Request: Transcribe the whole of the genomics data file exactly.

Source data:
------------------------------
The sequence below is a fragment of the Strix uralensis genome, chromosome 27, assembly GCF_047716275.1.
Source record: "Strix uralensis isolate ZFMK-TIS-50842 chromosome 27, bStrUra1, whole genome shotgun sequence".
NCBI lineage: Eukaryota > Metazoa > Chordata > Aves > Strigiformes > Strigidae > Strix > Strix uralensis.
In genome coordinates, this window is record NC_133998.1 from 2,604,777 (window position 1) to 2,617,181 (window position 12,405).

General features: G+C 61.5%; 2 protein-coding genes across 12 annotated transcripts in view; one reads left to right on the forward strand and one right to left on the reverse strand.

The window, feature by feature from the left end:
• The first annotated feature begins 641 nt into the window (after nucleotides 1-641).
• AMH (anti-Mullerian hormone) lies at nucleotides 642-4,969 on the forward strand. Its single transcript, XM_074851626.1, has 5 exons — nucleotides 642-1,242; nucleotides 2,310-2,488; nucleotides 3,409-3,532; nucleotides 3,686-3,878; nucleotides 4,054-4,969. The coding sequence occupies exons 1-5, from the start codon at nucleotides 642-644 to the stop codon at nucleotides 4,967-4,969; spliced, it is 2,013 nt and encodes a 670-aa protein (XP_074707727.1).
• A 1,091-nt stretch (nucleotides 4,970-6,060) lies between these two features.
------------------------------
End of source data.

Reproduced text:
The sequence below is a fragment of the Strix uralensis genome, chromosome 27, assembly GCF_047716275.1.
Source record: "Strix uralensis isolate ZFMK-TIS-50842 chromosome 27, bStrUra1, whole genome shotgun sequence".
NCBI lineage: Eukaryota > Metazoa > Chordata > Aves > Strigiformes > Strigidae > Strix > Strix uralensis.
In genome coordinates, this window is record NC_133998.1 from 2,604,777 (window position 1) to 2,617,181 (window position 12,405).

General features: G+C 61.5%; 2 protein-coding genes across 12 annotated transcripts in view; one reads left to right on the forward strand and one right to left on the reverse strand.

The window, feature by feature from the left end:
• The first annotated feature begins 641 nt into the window (after nucleotides 1-641).
• AMH (anti-Mullerian hormone) lies at nucleotides 642-4,969 on the forward strand. Its single transcript, XM_074851626.1, has 5 exons — nucleotides 642-1,242; nucleotides 2,310-2,488; nucleotides 3,409-3,532; nucleotides 3,686-3,878; nucleotides 4,054-4,969. The coding sequence occupies exons 1-5, from the start codon at nucleotides 642-644 to the stop codon at nucleotides 4,967-4,969; spliced, it is 2,013 nt and encodes a 670-aa protein (XP_074707727.1).
• A 1,091-nt stretch (nucleotides 4,970-6,060) lies between these two features.